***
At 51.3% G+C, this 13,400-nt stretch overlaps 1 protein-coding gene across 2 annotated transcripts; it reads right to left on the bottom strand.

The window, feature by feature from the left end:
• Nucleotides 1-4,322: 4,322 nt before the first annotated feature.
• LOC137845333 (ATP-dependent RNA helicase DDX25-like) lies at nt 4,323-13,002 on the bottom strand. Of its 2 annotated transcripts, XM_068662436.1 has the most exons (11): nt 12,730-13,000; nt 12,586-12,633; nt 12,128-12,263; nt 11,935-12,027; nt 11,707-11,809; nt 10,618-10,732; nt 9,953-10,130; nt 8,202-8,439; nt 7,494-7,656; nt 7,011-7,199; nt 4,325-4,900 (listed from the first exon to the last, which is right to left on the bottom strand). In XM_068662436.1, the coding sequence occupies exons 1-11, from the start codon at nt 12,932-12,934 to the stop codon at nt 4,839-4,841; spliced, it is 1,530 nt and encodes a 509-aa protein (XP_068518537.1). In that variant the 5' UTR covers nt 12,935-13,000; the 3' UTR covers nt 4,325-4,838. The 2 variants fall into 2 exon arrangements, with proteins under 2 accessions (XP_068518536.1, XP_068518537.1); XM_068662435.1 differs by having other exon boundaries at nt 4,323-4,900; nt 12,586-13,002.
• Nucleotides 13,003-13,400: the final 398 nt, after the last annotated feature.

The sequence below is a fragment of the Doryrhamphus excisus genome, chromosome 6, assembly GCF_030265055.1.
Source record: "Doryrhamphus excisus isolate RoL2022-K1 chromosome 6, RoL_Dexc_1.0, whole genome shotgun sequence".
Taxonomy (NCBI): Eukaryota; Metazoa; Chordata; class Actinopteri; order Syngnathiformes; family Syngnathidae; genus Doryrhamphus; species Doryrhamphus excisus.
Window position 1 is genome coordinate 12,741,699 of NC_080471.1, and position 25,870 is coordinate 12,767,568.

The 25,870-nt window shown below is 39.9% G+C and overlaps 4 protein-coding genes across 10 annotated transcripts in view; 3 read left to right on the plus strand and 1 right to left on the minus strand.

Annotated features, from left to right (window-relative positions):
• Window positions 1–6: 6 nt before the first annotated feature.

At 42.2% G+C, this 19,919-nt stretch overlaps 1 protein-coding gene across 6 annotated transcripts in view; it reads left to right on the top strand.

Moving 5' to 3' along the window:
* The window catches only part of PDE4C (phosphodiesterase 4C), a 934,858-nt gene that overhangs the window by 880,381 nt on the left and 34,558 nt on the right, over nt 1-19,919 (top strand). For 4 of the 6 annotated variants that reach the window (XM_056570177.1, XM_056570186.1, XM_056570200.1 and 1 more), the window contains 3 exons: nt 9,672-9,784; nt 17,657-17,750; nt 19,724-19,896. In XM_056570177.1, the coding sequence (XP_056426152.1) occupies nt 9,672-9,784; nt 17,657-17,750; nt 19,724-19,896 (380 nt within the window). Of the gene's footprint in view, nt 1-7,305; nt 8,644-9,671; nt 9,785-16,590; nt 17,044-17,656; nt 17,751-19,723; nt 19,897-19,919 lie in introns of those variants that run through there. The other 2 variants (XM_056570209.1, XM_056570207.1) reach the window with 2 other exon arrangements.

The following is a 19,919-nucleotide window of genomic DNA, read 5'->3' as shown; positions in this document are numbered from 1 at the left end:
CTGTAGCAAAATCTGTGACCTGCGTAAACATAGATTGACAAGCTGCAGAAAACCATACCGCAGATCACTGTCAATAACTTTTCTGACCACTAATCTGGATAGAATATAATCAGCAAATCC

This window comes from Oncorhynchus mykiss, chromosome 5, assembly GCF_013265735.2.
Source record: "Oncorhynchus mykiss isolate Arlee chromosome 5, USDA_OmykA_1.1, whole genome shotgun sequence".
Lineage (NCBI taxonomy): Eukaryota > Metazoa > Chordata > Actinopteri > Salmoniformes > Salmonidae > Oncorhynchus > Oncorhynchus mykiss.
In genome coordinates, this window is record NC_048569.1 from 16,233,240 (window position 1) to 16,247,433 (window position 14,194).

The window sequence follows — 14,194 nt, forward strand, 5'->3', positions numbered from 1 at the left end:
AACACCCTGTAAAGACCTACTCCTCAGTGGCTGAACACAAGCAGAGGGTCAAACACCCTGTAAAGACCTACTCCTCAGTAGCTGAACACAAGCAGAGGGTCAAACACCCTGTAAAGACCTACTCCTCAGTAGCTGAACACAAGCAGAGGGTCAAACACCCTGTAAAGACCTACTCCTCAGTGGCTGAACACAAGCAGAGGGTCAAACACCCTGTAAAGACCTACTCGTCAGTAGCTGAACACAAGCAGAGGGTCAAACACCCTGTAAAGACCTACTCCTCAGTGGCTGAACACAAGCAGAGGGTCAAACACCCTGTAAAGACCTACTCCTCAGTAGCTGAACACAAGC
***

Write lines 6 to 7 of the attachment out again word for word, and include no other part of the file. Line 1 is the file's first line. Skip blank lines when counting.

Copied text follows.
The sequence below is a fragment of the Doryrhamphus excisus genome, chromosome 6, assembly GCF_030265055.1.
Source record: "Doryrhamphus excisus isolate RoL2022-K1 chromosome 6, RoL_Dexc_1.0, whole genome shotgun sequence".